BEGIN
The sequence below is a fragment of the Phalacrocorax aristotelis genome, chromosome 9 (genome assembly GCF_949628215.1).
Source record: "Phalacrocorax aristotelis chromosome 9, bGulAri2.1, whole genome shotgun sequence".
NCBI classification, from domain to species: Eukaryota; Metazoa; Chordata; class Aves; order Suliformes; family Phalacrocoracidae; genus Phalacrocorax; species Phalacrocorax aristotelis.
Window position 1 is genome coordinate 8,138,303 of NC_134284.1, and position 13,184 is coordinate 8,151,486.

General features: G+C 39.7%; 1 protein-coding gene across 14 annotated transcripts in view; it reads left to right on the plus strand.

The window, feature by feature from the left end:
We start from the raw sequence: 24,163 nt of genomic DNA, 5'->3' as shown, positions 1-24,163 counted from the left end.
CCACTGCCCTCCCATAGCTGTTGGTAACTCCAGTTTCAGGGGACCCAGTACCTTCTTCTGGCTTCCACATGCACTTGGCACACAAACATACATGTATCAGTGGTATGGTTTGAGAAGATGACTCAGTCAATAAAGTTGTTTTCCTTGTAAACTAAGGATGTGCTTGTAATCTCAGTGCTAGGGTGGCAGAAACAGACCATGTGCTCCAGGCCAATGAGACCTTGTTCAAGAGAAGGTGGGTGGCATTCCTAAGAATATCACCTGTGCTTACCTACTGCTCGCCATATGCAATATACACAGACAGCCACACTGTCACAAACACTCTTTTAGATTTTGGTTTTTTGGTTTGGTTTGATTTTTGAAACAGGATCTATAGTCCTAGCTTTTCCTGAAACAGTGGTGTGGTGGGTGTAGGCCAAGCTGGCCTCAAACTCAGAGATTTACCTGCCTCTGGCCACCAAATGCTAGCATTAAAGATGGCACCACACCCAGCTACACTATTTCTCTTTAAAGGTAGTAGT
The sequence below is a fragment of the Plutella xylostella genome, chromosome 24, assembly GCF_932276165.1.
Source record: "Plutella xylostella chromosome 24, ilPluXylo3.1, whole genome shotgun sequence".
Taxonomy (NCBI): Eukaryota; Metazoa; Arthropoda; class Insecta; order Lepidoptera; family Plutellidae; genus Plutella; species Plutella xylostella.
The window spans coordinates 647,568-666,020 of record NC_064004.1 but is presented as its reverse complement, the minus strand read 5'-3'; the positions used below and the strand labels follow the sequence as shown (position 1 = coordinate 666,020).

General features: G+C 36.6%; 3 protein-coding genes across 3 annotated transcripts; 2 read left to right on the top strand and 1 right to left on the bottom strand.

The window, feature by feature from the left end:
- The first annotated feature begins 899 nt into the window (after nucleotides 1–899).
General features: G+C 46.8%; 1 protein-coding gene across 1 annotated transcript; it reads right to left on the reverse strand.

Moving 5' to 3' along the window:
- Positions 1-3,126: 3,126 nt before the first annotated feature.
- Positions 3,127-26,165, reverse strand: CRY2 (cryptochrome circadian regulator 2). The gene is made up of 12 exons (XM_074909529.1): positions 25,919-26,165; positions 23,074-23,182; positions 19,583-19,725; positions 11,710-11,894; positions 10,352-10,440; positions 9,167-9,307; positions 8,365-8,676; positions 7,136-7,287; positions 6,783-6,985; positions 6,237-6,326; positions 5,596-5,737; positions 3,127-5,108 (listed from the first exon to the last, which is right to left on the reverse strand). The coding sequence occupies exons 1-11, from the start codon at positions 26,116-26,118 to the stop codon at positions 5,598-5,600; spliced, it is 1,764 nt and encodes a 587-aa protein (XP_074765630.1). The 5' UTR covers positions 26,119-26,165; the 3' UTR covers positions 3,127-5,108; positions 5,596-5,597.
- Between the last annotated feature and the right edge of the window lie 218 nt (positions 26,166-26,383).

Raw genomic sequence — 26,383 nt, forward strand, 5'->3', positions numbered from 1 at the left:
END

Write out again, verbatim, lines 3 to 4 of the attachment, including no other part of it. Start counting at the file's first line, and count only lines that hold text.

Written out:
NCBI classification, from domain to species: Eukaryota; Metazoa; Chordata; class Aves; order Suliformes; family Phalacrocoracidae; genus Phalacrocorax; species Phalacrocorax aristotelis.
Window position 1 is genome coordinate 8,138,303 of NC_134284.1, and position 13,184 is coordinate 8,151,486.